In order to integrate GPRS into the existing GSM archi-tecture, a new class of network nodes, called GPRS supportnodes (GSN), has been introduced [8]. GSNs are responsiblefor the delivery and routing of data packets between the
GSM system architecture with essential components.
IEEE Communications Surveys • http://www.comsoc.org/pubs/surveys • Third Quarter 1999, vol. 2 no. 3
mobile stations and the external packet data networks (PDN).Fig. 2 illustrates the system architecture.A serving GPRS support node (SGSN) is responsible forthe delivery of data packets from and to the mobile stationswithin its service area. Its tasks include packet routing andtransfer, mobility management (attach/detach and locationmanagement), logical link management, and authenticationand charging functions. The location register of the SGSNstores location information (e.g., current cell, current VLR)and user profiles (e.g., IMSI, address(es) used in the packetdata network) of all GPRS users registered with this SGSN.A gateway GPRS support node (GGSN) acts as an inter-face between the GPRS backbone network and the externalpacket data networks. It converts theGPRS packets coming from the SGSNinto the appropriate packet data pro-tocol (PDP) format (e.g., IP or X.25)and sends them out on the corre-sponding packet data network. In theother direction, PDP addresses of incoming data packets are convertedto the GSM address of the destinationuser. The readdressed packets aresent to the responsible SGSN. Forthis purpose, the GGSN stores thecurrent SGSN address of the user andhis or her profile in its location regis-ter. The GGSN also performs authen-tication and charging functions.In general, there is a many-to-many relationship between theSGSNs and the GGSNs: A GGSN isthe interface to external packet datanetworks for several SGSNs; anSGSN may route its packets over different GGSNs to reachdifferent packet data networks.Fig. 2 also shows the interfaces between the new network nodes and the GSM network as defined by ETSI in [8].The Gb interface connects the BSC with the SGSN. Viathe Gn and the Gp interfaces, user data and signaling data aretransmitted between the GSNs. The Gn interface will be usedif SGSN and GGSN are located in the same PLMN, whereasthe Gp interface will be used if they are in different PLMNs.All GSNs are connected via an IP-based GPRS backbonenetwork. Within this backbone, the GSNs encapsulate the PDNpackets and transmit (tunnel) them using the GPRS TunnelingProtocol GTP. There are two kinds of GPRS backbones:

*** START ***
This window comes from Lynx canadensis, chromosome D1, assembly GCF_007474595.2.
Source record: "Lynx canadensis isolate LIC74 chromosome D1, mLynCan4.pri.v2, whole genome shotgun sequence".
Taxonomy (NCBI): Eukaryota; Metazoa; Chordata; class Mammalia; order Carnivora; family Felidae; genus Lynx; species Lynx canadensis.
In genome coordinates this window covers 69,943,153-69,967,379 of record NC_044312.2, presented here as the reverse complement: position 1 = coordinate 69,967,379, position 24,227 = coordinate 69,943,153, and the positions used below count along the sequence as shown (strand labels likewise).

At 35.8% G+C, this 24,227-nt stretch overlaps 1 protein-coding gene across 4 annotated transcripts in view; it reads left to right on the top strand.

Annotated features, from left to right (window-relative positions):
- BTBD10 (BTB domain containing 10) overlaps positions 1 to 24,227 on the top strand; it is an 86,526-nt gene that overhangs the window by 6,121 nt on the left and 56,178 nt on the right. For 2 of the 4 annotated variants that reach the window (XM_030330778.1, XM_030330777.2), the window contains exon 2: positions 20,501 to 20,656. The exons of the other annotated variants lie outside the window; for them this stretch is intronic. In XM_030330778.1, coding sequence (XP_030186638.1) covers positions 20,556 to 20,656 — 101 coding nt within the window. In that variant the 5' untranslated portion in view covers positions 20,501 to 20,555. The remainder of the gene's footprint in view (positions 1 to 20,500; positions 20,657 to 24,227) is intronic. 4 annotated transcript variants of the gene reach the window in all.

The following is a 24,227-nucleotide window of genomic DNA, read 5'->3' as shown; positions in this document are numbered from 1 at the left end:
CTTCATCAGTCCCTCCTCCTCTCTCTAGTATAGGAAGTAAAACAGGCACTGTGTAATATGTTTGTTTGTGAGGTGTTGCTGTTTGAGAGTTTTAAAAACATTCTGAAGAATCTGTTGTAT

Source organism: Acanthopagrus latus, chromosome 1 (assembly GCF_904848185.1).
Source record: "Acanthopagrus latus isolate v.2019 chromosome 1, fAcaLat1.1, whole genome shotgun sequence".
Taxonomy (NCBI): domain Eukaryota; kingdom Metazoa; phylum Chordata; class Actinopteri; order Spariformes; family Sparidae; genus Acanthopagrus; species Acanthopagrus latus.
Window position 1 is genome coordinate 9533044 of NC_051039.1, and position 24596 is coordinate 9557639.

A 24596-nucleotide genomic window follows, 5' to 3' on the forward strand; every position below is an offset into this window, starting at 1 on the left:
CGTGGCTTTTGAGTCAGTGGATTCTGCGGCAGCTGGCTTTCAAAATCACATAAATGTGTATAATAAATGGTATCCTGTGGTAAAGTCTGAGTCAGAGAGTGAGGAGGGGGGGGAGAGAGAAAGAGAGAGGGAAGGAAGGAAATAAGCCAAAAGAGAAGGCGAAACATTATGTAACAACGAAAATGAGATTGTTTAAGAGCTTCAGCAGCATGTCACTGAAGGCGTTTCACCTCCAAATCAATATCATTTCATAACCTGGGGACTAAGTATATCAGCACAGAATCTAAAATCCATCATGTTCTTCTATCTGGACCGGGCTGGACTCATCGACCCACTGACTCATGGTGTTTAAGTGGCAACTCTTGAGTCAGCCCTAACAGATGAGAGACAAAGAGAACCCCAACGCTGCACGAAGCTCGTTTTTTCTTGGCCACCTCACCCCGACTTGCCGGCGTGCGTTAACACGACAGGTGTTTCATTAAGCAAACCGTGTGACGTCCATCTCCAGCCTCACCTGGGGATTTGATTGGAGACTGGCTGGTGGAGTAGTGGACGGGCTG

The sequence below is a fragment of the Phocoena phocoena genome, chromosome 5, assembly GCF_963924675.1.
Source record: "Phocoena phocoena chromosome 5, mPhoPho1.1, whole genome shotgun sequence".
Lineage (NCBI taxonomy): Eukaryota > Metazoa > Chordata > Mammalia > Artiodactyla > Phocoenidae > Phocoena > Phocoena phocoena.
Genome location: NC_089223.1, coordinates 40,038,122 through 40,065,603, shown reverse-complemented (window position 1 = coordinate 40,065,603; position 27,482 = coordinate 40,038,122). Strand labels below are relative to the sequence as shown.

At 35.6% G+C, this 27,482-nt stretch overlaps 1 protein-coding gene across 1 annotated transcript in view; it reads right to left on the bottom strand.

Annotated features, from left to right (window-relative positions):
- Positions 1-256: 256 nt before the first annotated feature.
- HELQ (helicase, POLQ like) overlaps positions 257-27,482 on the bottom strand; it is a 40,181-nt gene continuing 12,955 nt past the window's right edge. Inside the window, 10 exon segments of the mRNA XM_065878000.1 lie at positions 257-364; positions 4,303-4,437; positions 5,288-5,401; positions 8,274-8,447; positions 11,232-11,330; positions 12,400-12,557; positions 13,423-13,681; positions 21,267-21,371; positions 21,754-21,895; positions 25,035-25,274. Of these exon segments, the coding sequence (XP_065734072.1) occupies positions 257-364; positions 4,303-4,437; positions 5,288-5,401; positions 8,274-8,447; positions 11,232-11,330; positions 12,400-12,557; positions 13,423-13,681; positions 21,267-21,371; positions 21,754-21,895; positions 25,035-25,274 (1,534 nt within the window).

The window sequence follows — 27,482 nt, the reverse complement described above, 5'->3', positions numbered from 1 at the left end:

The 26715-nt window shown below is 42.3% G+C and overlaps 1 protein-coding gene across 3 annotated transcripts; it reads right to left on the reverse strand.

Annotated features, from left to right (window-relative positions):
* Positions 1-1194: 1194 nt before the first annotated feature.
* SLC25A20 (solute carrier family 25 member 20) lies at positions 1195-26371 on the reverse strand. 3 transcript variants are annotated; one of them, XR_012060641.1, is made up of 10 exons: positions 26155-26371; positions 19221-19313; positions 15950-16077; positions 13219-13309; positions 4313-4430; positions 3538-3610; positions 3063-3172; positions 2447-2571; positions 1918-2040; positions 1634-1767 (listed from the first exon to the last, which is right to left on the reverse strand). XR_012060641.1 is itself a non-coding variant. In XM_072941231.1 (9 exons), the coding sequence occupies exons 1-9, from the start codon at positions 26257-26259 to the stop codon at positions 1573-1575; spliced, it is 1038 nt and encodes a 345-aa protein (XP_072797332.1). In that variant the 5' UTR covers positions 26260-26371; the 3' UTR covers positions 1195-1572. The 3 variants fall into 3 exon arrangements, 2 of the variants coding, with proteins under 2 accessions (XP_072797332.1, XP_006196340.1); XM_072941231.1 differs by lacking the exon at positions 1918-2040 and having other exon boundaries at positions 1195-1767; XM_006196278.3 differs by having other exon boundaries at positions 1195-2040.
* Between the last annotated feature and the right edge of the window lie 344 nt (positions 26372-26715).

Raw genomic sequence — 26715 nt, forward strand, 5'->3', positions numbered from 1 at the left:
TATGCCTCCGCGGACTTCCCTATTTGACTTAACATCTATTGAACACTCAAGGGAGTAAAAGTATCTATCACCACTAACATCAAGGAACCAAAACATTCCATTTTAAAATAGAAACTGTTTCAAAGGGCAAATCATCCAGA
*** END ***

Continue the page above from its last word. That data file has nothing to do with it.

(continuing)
GPRS system architecture.
GPRS system architecture and routing example.